10th Queen's Own Canadian Hussars
|Queen's Own Canadian Hussars
10th Queen's Own Canadian Hussars
Cap badge of the 10th Queen's Own Canadian Hussars
|Active||13 November 1856 – 15 August 1913
1 August 1928 – 1 February 1936
|Branch||Non-Permanent Active Militia|
|Garrison/HQ||Quebec City, PQ|
The 10th Queen's Own Canadian Hussars (QOCH) was a cavalry regiment of the Non-Permanent Active Militia (this was the name of the part-time volunteer Canadian Armed Forces before the formation of the Canadian Army in 1940) which existed between 1856–1913 and 1928–1936.
Although the unit did not take part in any fixed actions of its own various officers and men were incorporated as volunteers into Canadian Expeditionary Forces overseas such as the Canadian Mounted Rifles in the Second Boer War, where some distinguished themselves such as Lieutenant General Richard Ernest William Turner who, as a lieutenant serving with the Royal Canadian Dragoons (RCD), won the Victoria Cross at Leliefontein, one of three officers from the RCD who were given the award for the same action.
On 1 August 1928 the 10th were re-raised, again in Quebec City, but disbanded permanently on 1 February 1936.
Although not sent as a unit to the Second Boer War, some personnel volunteered to serve with the Canadian Mounted Rifles (CMR) which was raised to soldier in that campaign. Various sources list individuals from the QOCH who were attached to the CMR (First Contingent) such as the following members of E Company (Montreal):
- Dynes, E. J.
- Home, F.
- Lee, F.
- Sheehan, M.
- Tregett, J.
Amongst the number who volunteered for service in South Africa was 29-year-old Richard Ernest William Turner who had been commissioned into the QOCH as a lieutenant, rising to the rank of major. In order to serve overseas he dropped rank to lieutenant and joined the Royal Canadian Dragoons. During his service there he gained the Victoria Cross along with two other RCD soldiers, Lt HZC Cockburn and Sgt E Holland. Turner was given command of the 10th QOCH as a Lt Colonel. He was eventually promoted to Lt General during World War One although his career finished ignominiously after a friendly fire incident near the town of St. Eloi in September 1916. This resulted in him being removed from command and given administrative jobs for the rest of his time with the Canadian forces.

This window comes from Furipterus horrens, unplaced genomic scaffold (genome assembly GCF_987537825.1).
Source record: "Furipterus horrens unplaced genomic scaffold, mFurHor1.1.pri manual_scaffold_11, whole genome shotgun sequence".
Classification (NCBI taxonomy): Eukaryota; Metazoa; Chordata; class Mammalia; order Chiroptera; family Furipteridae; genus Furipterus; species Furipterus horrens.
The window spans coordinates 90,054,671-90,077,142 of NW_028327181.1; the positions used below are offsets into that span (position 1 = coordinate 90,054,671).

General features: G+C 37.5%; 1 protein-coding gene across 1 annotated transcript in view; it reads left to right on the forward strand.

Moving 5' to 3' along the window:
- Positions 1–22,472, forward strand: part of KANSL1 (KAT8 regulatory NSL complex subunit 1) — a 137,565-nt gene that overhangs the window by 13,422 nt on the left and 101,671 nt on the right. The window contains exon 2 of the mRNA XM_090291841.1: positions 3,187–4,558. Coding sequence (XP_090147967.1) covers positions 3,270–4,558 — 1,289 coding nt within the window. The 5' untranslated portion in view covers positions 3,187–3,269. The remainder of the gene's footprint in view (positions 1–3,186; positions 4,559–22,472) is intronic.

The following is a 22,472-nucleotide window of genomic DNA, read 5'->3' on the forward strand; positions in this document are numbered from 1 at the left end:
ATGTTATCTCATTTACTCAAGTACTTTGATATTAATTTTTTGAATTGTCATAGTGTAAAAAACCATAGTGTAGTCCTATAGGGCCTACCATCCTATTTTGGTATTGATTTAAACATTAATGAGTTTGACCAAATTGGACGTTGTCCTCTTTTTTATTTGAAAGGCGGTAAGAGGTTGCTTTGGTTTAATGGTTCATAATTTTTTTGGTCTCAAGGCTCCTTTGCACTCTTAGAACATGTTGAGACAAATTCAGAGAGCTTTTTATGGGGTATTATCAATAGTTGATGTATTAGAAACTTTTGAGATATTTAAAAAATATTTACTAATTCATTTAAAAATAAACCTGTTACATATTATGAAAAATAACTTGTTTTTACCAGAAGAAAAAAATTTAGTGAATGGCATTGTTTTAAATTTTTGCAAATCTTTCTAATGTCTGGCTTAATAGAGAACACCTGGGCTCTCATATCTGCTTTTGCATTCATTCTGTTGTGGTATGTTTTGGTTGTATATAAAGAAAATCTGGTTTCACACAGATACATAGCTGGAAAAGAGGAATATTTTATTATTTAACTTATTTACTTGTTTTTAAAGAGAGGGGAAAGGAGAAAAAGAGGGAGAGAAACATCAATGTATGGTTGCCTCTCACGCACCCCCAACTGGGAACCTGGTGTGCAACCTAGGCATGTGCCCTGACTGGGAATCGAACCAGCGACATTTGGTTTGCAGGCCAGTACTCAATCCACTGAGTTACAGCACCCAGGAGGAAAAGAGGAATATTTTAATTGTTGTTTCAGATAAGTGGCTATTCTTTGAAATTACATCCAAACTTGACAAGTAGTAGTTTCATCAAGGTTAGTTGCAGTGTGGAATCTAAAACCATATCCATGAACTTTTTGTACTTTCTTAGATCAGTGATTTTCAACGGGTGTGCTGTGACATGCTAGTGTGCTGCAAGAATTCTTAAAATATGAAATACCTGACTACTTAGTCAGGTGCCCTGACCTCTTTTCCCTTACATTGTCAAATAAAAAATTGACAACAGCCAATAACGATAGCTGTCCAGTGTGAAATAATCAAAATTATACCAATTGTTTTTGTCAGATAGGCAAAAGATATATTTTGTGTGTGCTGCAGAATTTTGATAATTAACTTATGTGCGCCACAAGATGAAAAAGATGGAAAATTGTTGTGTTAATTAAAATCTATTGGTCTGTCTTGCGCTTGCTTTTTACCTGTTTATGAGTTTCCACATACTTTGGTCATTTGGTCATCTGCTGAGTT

Uniform and badge
The uniform was similar to that of Imperial hussar regiments, dark blue with gold frogging on the jacket and a double yellow stripe on the trouser. Unlike other Canadian hussar regiments the QOCH also wore a busby similar to their Imperial cousins. The rest of the Canadian hussars (with the exception of the 8th) wore a white helmet.
The badge had a blackened silver maple leaf is the central device and was attached to the main body by two pins. The rest of the badge is gilded. The collar dogs (badges worn on the lapel) were all gilt.
- History of the Canadian Army
- Canadian Forces
- Permanent Active Militia
- Non-Permanent Active Militia
- The Canadian Crown and the Canadian Forces
- List of units of the Canadian Army
- Canadian Forces order of precedence
- "10th Queen's Own Canadian Hussars". canadiansoldiers.com. Retrieved 6 August 2014.
- "Promotions from 2nd Lt to Lt General, four countries acknowledged his heroism, comes home with Victoria Cross, DSO and MID's and more...". Canadian Medal of Honour.com. 29 July 2013. Retrieved 8 August 2014.
- "10 Queen's Own Canadian Hussars". Orders of Battle. Retrieved 6 August 2014.
- "Land Force of the British Empire: Canadian Cavalry". britishempire.co.uk. Retrieved 6 August 2014.
- "Pvt. Hubert Duchène, 2CMR 1902". The Canadian Anglo-Boer War Museum. Retrieved 6 August 2014.
- "Hopkins and Halstead: Official list of the Canadian Contingents". AngloBoerWar.com. Retrieved 8 August 2014.
- "The 10th Queen's Own Canadian Hussars". Wilkinson F-S Collection. Retrieved 6 August 2014.
- "Disbandment of Queen's Own Canadian Hussars]". Quebec Daily Telegraph. 8 August 1913. Retrieved 8 August 2014.